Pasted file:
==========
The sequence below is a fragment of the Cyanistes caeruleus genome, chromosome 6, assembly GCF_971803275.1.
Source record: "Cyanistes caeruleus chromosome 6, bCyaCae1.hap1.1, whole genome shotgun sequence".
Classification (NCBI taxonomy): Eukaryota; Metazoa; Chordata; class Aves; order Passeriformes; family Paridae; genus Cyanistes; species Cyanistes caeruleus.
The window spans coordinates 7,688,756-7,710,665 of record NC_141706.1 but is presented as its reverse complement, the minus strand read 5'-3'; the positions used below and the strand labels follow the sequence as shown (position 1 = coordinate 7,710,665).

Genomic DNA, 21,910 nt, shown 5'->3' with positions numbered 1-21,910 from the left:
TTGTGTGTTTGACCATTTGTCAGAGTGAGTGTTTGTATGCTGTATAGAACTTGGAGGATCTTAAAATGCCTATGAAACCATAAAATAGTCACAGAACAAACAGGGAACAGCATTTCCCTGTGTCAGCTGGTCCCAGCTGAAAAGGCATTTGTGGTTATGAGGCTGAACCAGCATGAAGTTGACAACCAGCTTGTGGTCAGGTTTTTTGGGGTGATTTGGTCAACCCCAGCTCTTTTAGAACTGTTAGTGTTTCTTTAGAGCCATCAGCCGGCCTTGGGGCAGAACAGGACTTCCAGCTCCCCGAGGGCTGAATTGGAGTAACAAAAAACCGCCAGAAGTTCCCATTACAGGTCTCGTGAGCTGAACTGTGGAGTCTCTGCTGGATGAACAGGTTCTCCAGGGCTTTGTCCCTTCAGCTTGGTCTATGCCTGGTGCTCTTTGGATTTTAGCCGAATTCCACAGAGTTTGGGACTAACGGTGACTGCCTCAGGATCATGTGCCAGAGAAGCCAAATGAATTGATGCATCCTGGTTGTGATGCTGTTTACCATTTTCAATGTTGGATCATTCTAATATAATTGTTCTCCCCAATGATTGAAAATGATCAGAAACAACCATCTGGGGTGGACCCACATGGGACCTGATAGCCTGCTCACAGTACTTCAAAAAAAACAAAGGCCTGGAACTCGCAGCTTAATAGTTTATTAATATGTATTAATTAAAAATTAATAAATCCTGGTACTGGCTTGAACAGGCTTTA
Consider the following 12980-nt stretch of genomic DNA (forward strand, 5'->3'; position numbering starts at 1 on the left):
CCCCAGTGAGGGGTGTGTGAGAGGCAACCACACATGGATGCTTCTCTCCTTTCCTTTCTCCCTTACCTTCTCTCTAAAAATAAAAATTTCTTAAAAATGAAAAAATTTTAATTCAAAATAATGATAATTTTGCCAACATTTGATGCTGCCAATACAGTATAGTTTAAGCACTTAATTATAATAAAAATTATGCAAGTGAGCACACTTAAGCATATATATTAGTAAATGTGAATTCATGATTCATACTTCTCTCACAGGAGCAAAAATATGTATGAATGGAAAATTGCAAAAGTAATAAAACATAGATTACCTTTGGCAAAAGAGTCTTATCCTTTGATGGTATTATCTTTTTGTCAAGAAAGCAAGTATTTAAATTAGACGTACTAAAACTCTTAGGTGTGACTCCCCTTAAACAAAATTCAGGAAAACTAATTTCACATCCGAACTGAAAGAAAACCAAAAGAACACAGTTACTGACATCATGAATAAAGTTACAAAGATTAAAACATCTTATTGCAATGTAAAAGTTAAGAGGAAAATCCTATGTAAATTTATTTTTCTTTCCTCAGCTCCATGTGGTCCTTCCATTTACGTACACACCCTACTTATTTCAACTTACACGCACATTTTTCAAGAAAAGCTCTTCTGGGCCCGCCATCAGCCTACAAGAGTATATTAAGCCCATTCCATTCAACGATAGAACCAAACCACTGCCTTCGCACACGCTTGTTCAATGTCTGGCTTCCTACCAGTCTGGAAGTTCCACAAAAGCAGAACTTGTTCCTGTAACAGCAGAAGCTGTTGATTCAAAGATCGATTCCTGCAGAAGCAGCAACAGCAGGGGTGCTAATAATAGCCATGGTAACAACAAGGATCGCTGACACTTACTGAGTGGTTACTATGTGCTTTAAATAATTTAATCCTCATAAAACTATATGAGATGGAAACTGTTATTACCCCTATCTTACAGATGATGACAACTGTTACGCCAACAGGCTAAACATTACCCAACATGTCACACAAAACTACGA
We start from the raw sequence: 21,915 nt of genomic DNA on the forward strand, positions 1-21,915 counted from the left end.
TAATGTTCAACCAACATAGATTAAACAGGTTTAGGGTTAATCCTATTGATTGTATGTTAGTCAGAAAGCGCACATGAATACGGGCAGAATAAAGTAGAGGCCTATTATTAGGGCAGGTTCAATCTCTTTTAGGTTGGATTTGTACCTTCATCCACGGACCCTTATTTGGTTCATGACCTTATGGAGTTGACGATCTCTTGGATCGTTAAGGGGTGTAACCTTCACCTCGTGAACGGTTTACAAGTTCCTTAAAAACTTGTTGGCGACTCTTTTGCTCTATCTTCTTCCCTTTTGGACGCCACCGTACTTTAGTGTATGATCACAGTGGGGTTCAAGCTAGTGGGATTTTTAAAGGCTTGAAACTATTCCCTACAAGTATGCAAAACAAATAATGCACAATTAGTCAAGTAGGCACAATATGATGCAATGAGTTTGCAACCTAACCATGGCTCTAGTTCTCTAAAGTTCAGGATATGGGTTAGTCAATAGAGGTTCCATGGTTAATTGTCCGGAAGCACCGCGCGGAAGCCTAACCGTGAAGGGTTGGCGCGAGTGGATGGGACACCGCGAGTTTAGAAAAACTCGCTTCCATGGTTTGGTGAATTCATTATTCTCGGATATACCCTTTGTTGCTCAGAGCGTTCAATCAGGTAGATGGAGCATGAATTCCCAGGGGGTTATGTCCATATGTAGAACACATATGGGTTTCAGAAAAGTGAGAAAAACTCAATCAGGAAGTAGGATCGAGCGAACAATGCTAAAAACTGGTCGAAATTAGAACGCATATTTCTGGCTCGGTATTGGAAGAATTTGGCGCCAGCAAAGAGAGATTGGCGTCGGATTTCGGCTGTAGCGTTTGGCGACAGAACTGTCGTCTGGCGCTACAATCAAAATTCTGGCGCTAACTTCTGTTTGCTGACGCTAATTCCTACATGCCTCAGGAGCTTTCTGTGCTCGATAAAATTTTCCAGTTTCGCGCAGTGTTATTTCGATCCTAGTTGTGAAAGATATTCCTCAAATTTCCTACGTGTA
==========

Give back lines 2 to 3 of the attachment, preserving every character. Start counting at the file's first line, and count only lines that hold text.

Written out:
Source record: "Cyanistes caeruleus chromosome 6, bCyaCae1.hap1.1, whole genome shotgun sequence".
Classification (NCBI taxonomy): Eukaryota; Metazoa; Chordata; class Aves; order Passeriformes; family Paridae; genus Cyanistes; species Cyanistes caeruleus.